“The Last Letter” By Charissa Roberson

Wait a moment.
The boys are laughing outside,
Chasing leaves through the dust.
Pale leaves curl around the sill,
Like fragile ears bending to listen.
I have your words in my hand.
They weigh heavy. Just paper,
A bit of ink, traced there by
A cold and trembling hand.
Yet I feel worlds between my fingers.
Not just this one, but the next.
I have always read such depth
In your lines, as if I saw you
There before me, speaking the words
With your low, gentle voice on
Soft lips, beneath honey-brown
Eyes so firm, so kind…so far.
So far from me now.
I hold your words in my hand,
But not you. Those heavy,
Heavy, words. I hold them to my heart —
That scrap made precious by your sprawling strokes —
And wait. No need to rush.
No letters will follow this one.
I wait and watch your boys play beneath my window.
Between the lace curtains and the leaves,
I see their breathless smiles and my
Rumpled auburn hair and your
Gentle honey eyes shining from faces flushed with sun.
No need to call them yet.
I feel no rush to speak your words,
Not now, not yet. For when I do,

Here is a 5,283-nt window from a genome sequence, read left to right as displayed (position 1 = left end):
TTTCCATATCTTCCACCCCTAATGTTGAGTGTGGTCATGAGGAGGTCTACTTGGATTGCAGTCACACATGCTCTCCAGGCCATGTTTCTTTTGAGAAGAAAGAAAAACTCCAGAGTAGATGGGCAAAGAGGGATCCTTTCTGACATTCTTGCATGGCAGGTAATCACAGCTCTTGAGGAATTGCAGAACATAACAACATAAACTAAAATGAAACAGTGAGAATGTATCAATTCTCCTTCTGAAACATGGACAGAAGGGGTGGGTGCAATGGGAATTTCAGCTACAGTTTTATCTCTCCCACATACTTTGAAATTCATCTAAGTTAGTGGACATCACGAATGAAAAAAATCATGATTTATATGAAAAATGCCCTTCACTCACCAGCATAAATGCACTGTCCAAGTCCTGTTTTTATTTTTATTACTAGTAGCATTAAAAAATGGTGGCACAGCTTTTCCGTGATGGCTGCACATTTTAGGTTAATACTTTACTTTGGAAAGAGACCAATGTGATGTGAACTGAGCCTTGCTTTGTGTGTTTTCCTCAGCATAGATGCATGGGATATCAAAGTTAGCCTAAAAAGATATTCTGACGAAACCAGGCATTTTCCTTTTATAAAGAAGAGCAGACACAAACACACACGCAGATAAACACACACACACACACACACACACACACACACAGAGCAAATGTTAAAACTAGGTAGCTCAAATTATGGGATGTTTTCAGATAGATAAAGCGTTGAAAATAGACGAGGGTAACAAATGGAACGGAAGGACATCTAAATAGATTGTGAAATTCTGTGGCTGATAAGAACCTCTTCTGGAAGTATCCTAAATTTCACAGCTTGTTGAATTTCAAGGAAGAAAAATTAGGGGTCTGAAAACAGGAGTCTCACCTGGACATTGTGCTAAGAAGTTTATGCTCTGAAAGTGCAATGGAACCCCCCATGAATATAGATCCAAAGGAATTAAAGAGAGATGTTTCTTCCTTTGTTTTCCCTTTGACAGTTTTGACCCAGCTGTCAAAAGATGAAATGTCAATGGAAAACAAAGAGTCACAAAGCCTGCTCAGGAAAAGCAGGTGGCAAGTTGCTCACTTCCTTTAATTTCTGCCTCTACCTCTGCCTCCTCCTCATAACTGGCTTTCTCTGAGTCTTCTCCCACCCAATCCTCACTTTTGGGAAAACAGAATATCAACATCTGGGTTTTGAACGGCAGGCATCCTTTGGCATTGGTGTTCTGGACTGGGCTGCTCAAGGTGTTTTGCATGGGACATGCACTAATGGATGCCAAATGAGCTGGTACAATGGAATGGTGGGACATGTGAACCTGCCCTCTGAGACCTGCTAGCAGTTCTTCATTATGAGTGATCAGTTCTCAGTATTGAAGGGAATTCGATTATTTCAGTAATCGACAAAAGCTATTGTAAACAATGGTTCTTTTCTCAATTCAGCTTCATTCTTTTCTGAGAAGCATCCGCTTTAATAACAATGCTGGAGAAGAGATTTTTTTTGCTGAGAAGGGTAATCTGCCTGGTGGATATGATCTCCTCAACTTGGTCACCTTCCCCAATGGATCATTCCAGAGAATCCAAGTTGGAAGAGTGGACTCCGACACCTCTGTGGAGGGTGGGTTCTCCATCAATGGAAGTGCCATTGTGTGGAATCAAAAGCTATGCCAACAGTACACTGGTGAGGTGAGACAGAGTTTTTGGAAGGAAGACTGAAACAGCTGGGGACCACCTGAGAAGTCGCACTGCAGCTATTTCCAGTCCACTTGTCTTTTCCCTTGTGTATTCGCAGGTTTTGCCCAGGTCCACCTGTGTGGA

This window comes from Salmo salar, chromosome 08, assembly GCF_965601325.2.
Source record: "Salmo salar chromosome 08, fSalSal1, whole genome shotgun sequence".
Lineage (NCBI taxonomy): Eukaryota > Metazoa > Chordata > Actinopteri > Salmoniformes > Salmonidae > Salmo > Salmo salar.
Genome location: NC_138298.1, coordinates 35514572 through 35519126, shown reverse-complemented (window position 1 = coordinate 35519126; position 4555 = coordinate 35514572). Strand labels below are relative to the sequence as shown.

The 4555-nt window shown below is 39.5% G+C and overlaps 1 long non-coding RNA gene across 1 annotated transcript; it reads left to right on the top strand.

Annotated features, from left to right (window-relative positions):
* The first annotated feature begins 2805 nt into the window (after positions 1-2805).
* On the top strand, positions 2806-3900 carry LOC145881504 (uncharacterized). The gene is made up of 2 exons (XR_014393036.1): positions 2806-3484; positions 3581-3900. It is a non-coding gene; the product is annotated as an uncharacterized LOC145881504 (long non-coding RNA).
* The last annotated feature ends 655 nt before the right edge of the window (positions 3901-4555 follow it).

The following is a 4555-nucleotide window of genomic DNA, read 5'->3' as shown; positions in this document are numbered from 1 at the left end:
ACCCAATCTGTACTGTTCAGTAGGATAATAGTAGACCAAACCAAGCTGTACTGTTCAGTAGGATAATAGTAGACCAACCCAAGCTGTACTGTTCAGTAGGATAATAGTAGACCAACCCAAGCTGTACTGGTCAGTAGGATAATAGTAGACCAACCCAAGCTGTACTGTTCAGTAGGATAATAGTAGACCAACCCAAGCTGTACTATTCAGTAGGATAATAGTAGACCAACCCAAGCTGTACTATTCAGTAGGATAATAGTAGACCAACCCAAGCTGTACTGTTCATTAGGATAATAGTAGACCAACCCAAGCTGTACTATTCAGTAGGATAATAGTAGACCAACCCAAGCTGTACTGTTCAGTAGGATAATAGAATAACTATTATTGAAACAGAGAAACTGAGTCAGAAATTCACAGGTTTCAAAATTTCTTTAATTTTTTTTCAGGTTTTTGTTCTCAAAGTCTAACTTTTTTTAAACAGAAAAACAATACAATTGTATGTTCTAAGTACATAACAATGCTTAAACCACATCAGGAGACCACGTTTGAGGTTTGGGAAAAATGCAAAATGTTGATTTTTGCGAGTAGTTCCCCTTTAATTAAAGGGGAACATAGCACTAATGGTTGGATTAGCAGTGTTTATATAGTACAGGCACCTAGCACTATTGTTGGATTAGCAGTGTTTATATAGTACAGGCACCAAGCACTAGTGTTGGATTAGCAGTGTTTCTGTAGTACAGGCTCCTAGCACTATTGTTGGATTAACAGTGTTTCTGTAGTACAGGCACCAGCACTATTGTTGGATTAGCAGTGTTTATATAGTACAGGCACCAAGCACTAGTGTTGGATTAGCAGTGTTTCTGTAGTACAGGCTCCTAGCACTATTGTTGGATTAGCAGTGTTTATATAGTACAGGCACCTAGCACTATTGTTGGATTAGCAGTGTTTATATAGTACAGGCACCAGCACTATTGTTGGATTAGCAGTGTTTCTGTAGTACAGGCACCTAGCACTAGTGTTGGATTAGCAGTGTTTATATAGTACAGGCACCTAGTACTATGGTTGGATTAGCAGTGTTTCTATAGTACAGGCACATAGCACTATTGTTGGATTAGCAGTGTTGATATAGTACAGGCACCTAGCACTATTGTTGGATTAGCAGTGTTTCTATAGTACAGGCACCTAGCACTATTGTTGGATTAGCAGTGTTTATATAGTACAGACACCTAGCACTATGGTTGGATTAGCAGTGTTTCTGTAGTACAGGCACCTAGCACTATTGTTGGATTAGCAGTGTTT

And when your laden ink bleeds dry, I’ll
Loose your thoughts in summer air
And never hear you speak again.


Charissa Roberson is a student of creative writing and French at Roanoke College, with a minor in screen studies. Her previous work has finalized in the Lex Allen Literary Festival at Hollins University and been published in The Elevation Review and in Roanoke College’s student literary magazine. When not writing, Charissa loves reading, spending time with friends and family, traveling, and playing her fiddle. To paraphrase C.S. Lewis, there will never be a fantasy novel long enough or cup of coffee big enough to suit her. She currently lives in Maryland with her golden retriever, Aoife.

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